This originally appeared in my newspaper column on December 18, 2014. I thought you might enjoy it, Dear Reader.
In May of 2000 we awaited the birth of our first child.
Many friends and family shared with us in eager expectation–but there were also twenty-four third graders who, too, were very excited about their teacher giving birth.
Due to health issues one day in February of 2000 my doctor told me, “You have to choose between your baby and your teaching.” I tearfully resigned from teaching the following day even though I’d planned on teaching up until the baby was born.
I still kept in contact with my class and visited them, and they, in turn, wrote me letters. Some even came to my home to visit me. I promised them that when the baby was born, I would bring the new bundle of joy to school for a visit. All my third grade boys were hoping for a boy and all my third grade girls were hoping the baby would be a girl.
The girls won, but the girls won too late in the year. Baby Alissa was due before school was out but arrived a week later. To this day, our family is continually waiting on her to be ready on time so her late arrival at birth was foreshadowing, to be sure.
So the following August on the first day of school I put my baby girl in her car carrier and drove to the school parking lot. I cried. I loved my baby, but oh, I missed my third graders. A few weeks later, when the school days had settled into a routine, I brought my little girl to school and asked the teachers if I could stop by each of their rooms so my former students could see the baby and so I could see them.
We fool ourselves in this society and tell ourselves that our public education system can be all things for all children and can “fix” a child’s home life. That is not true. As much as I loved my students there were many things I simply couldn’t fix. One youngster I knew had really gotten the short end of the stick. Scabies. Lice on a weekly basis. Dirty. It is a testament to this child’s resilience that he or she did so well academically.
And as I carried my precious newborn from classroom to classroom, the above-mentioned student reached out to touch my baby’s face. I instantly jerked the baby back towards me and protectively emphasized, “Don’t touch my baby!”
I can still see the hurt in the eyes of that child. That moment will not go down in history as one of my finest moments.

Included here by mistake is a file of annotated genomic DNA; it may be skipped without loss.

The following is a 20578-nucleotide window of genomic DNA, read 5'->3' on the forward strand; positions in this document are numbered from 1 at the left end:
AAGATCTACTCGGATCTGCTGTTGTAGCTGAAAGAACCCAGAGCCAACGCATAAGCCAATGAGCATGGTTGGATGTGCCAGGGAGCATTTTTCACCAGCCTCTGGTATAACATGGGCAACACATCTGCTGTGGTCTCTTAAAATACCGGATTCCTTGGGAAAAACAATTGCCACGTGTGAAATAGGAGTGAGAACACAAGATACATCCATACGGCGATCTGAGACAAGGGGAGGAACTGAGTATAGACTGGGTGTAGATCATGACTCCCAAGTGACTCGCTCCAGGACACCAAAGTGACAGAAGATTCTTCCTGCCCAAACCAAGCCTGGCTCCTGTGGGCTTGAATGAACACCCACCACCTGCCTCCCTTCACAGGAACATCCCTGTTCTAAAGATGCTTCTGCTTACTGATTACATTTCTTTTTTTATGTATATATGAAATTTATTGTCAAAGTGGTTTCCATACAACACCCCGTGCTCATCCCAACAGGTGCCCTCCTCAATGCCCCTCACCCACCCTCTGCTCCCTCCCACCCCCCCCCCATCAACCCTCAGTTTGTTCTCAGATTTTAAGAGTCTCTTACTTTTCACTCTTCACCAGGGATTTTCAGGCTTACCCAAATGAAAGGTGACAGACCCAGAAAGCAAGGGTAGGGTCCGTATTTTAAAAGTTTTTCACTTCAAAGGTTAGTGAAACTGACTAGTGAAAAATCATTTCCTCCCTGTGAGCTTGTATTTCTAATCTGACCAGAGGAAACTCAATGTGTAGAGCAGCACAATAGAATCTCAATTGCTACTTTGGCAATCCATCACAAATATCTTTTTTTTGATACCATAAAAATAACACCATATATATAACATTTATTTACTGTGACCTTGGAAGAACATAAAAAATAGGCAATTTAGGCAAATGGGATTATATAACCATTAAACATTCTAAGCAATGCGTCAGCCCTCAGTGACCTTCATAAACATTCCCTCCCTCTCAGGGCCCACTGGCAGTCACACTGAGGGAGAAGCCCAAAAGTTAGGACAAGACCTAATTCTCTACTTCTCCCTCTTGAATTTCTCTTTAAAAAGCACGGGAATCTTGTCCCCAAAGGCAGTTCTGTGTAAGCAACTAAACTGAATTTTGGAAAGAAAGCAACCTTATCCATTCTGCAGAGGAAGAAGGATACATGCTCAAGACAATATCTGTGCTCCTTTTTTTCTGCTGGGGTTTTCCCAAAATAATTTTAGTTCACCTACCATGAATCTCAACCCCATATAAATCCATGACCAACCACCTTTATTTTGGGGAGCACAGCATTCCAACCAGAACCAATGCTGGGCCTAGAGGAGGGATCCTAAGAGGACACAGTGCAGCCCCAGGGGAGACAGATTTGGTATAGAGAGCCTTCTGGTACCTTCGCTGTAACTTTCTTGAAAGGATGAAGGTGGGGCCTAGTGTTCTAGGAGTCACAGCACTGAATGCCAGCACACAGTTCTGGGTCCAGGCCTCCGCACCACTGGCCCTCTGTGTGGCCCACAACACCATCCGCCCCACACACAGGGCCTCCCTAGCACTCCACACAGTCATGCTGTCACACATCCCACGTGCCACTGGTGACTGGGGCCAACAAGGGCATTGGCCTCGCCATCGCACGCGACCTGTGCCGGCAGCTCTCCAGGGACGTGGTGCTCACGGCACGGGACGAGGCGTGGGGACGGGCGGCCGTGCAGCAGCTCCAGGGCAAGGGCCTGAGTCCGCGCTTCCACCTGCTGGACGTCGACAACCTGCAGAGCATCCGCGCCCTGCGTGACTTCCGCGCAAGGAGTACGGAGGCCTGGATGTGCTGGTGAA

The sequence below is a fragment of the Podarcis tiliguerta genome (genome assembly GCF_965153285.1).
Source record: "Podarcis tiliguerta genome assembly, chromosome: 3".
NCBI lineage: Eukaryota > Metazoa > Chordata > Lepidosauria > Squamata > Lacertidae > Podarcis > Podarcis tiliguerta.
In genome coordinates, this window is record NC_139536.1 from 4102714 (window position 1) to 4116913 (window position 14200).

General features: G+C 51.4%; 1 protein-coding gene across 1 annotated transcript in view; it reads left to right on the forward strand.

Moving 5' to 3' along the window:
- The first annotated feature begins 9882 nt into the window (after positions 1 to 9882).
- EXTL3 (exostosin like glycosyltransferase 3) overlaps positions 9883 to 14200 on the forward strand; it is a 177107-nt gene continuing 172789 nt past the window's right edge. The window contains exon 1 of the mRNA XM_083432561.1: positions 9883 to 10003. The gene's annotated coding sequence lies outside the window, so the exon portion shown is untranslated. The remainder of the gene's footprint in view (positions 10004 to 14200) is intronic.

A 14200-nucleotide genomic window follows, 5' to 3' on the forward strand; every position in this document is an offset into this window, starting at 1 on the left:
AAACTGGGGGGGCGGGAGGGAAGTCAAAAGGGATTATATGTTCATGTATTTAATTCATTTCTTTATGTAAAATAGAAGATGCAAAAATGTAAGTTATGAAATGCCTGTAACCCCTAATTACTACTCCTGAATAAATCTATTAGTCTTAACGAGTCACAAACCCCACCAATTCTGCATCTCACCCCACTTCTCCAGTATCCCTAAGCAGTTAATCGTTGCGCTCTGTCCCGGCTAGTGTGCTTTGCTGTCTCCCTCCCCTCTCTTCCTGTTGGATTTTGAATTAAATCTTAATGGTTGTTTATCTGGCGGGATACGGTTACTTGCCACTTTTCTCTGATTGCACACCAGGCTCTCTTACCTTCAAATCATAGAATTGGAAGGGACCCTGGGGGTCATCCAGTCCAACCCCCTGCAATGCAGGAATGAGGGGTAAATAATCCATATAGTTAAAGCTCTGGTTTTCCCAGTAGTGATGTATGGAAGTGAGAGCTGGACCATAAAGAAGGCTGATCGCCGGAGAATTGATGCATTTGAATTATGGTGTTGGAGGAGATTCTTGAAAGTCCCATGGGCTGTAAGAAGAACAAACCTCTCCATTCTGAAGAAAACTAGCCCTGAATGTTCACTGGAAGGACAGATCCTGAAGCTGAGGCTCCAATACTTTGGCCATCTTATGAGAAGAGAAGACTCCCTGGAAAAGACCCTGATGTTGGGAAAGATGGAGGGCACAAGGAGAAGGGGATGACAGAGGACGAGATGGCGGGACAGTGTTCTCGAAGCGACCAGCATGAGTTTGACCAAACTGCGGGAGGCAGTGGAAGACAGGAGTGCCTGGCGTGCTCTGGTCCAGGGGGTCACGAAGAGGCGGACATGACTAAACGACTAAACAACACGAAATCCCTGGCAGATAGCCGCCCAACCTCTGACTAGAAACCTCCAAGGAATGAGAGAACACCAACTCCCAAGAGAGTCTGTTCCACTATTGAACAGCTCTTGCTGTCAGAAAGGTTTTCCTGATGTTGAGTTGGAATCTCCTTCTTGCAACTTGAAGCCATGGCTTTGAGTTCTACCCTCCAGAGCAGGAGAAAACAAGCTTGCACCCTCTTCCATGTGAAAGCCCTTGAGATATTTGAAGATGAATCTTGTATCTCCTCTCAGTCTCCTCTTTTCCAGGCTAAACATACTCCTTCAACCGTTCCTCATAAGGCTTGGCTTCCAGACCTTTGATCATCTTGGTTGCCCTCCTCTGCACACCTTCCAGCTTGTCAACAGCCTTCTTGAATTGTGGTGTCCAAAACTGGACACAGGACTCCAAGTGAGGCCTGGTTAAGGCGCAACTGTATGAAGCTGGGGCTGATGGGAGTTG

While this world has done everything it can to pretend that Christmas is not about a baby, the truth is, Christmas is only about the baby and His Heavenly Father’s plan for those on earth to not be separated from Him.
The other day I saw the most ornate and beautiful nativity set I’ve ever seen and I thought, “How unrealistic.”
Baby Jesus, God’s Son, the King of Kings and Lord of Lords was born in a barn. We like to pretend that Jesus was all nice and neat but the truth is where He was born stunk. Literally. He was wrapped in swaddling cloths, which is a nice way of saying, He was wrapped in some old rags.
And while we pretend that the Wise Men were present the actual night of Jesus’s birth, they came a bit later. . .when the baby was older. However, there was one group of visitors who God made sure were there that night. The rag tag bunch of shepherds showed up straight from their place of employment. They stunk. They were poorly educated. They were rough and edgy; probably not the type of person we would invite into our home, let alone to the birth of our child.
But God had a different philosophy with His baby than I did with mine.
God wanted to make sure everyone knew they could touch His baby. Jesus was for everyone. Jesus was for the learned and wealthy Wise Men, yet He was also for those who the world considered unlovely like the shepherds. God made it very clear that people didn’t have to get themselves cleaned up or dressed up to come see His kid. His baby was not intimidating laying in some pristine bassinet with a designer label. His son was lying in an animal food bowl.
And this Christmas, I give praise to our God, thanking Him that He saw fit to make sure His child was so ordinary that no one, absolutely no one, would have to be intimidated or scared to reach out to Jesus. And unlike me, God is actually saying, “Please, reach out to my baby!” Merry Christmas, Dear Reader. Go touch His son and live for Him.
Until the next Wednesday the Lord allows. Thank you for recommending or sharing the blog.